KENOSHA — A Kenosha County Board meeting ended early Tuesday night after a man was taken into custody during the public comment portion.
One of those resolutions would allow people with concealed carry licenses to bring their firearms into certain county properties. The other two involve allowing the county executive to hire and fire certain county employees, and banning private funding to help run elections. Dozens turned out to share their opinions Tuesday.
The man said he was there to speak out against two of the proposals. He then addressed some of the board members about accepting campaign donations from the Republican Party. That's when several supervisors say someone else got up to get in line to speak behind the man.
"I guess it's a good thing we weren't conceal carrying, I could have taken that as a threat," the man said.
"That was uncalled for," Kenosha County Board Chairman Gabe Nudo said.
They exchanged a few more words before the Chairman warned the man he would have to leave. That's when he called over the deputies. The man was taken into custody and the meeting was adjourned.
Kenosha County Board Chairman Gabe Nudo said in a statement that the person was warned several times to stop "causing disruption."
"As Kenosha County Sheriff’s deputies attempted to escort this person out of the room, he continued to create a disturbance and ultimately resisted arrest by the deputies," Nudo said.
Deputies booked the man on charges of disorderly conduct and obstructing and resisting an officer. TMJ4 News reached out to the man but were told he would not be making any statements at this time.
“I encourage people who were not present at the meeting to see the scene for themselves and watch the video of the meeting. While I strongly support the right of the public to voice their opinions in citizens’ comments at our meetings, decorum must be maintained, and disruptive behavior will not be tolerated," Nudo said.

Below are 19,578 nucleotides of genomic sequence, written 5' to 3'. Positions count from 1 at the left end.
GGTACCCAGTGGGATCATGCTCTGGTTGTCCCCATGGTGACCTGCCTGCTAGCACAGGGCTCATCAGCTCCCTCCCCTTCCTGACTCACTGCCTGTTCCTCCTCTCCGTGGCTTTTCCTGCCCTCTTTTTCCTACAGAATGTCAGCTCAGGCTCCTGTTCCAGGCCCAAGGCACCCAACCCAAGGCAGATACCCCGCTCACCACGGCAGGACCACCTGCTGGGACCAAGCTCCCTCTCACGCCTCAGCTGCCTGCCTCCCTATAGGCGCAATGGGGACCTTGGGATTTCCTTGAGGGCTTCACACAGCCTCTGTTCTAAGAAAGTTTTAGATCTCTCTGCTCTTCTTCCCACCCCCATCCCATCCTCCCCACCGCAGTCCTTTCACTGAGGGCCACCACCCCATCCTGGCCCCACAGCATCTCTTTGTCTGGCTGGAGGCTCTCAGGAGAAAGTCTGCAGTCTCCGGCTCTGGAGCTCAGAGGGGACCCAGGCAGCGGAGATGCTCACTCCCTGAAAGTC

Some supervisors offered their thoughts afterwards.
"One person being disruptive doesn't mean that we should stop the county's business, that we should silence all the folks that did come out to share their opinions last night," said Kenosha County Supervisor Brian Bashaw. "So, it was unfortunate."
"He should have been allowed to continue to speak, and because he was not allowed his First Amendment right to continue to speak, it turned into what that was," said Kenosha County Supervisor Andy Berg.
The leaders of the county's political parties addressed the man's comments about donations Wednesday.
"He was speaking about different things that he's allowed to during citizens' comments, we have no issue with that. And then he brought up candidate contributions from the Republican Party of Kenosha County, which I am the chair of, and acted like it was something wrong that the supervisors have taken donations from them, which it is not," said Kenosha County Supervisor Erin Decker. "And actually the Republican Party of Kenosha County is very proud that we gave over $30,000 in contributions to candidates in the spring elections."
"What we are seeing here is the politicization of what is meant to be a non-partisan entity, and there’s a price to pay for that," said Lori Hawkins, the chair of the Kenosha County Democratic Party.
A county spokesperson said Tuesday's agenda will likely be taken up at the meeting on July 5.